1016 the kernel  is  aware.  There is one subdirectory for each IDE controller, the
1017 file drivers  and a link for each IDE device, pointing to the device directory
1018 in the controller specific subtree.
1019 
1020 The file  drivers  contains general information about the drivers used for the
1021 IDE devices:
1022 
1023   > cat /proc/ide/drivers
1024   ide-cdrom version 4.53
1025   ide-disk version 1.08
1026 
1027 More detailed  information  can  be  found  in  the  controller  specific
1028 subdirectories. These  are  named  ide0,  ide1  and  so  on.  Each  of  these
1029 directories contains the files shown in table 1-6.
1030 
1031 
1032 Table 1-6: IDE controller info in  /proc/ide/ide?
1033 ..............................................................................
1034  File    Content                                 
1035  channel IDE channel (0 or 1)                    
1036  config  Configuration (only for PCI/IDE bridge) 
1037  mate    Mate name                               
1038  model   Type/Chipset of IDE controller          
1039 ..............................................................................
1040 
1041 Each device  connected  to  a  controller  has  a separate subdirectory in the
1042 controllers directory.  The  files  listed in table 1-7 are contained in these
1043 directories.
1044 
1045 
1046 Table 1-7: IDE device information
1047 ..............................................................................
1048  File             Content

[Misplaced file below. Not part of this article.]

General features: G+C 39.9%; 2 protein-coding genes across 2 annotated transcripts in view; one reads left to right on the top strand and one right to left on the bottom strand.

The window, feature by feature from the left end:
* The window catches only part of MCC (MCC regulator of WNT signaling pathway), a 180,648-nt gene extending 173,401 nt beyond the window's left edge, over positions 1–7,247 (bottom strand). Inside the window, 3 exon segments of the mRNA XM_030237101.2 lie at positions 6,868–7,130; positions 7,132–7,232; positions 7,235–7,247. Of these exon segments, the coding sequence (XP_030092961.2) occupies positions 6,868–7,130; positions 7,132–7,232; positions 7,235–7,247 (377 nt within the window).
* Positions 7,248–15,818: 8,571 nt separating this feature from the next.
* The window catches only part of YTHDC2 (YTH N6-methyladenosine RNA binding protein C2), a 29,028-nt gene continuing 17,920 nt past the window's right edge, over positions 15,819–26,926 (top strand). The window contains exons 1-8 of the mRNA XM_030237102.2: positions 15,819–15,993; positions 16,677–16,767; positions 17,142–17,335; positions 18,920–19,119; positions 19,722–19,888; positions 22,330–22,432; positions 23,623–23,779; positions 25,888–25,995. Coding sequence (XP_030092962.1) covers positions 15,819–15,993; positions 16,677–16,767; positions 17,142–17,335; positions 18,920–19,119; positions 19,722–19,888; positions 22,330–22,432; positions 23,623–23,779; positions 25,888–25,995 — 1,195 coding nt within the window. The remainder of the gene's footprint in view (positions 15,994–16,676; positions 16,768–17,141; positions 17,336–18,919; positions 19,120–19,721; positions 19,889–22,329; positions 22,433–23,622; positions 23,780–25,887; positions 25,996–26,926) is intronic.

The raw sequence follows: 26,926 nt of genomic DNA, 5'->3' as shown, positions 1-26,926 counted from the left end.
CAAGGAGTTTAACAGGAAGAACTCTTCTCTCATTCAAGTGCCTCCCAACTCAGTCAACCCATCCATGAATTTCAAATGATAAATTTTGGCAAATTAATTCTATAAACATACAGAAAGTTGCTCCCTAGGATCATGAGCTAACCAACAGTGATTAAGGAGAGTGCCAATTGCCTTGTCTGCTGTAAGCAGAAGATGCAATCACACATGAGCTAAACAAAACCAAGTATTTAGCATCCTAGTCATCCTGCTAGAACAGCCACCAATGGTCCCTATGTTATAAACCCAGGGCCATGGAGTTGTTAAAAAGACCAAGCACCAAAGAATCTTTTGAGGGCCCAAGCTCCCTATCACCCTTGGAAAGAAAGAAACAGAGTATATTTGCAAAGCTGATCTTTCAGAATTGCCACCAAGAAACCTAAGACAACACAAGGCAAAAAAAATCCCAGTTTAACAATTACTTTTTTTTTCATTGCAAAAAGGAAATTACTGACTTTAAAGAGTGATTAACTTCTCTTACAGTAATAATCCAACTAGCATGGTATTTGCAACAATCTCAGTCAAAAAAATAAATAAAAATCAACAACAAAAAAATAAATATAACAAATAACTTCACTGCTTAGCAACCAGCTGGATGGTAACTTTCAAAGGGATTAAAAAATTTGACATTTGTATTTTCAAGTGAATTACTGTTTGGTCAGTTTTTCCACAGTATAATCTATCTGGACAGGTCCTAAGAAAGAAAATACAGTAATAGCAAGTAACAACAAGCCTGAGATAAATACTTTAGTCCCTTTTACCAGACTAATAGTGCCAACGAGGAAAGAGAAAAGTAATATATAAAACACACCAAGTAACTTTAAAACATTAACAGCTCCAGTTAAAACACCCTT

1049  cache            The cache                                  
1050  capacity         Capacity of the medium (in 512Byte blocks) 
1051  driver           driver and version                         
1052  geometry         physical and logical geometry              
1053  identify         device identify block                      
1054  media            media type                                 
1055  model            device identifier                          
1056  settings         device setup                               
1057  smart_thresholds IDE disk management thresholds             
1058  smart_values     IDE disk management values                 
1059 ..............................................................................
1060 
1061 The most  interesting  file is settings. This file contains a nice overview of
1062 the drive parameters:
1063 
1064   # cat /proc/ide/ide0/hda/settings 
1065   name                    value           min             max             mode 
1066   ----                    -----           ---             ---             ---- 
1067   bios_cyl                526             0               65535           rw 
1068   bios_head               255             0               255             rw 
1069   bios_sect               63              0               63              rw 
1070   breada_readahead        4               0               127             rw 
1071   bswap                   0               0               1               r 
1072   file_readahead          72              0               2097151         rw 
1073   io_32bit                0               0               3               rw 
1074   keepsettings            0               0               1               rw 
1075   max_kb_per_request      122             1               127             rw 
1076   multcount               0               0               8               rw 
1077   nice1                   1               0               1               rw 
1078   nowerr                  0               0               1               rw 
1079   pio_mode                write-only      0               255             w 
1080   slow                    0               0               1               rw 
1081   unmaskirq               0               0               1               rw 
1082   using_dma               0               0               1               rw 
1083 
1084 
1085 1.4 Networking info in /proc/net
1086 --------------------------------
1087 
1088 The subdirectory  /proc/net  follows  the  usual  pattern. Table 1-8 shows the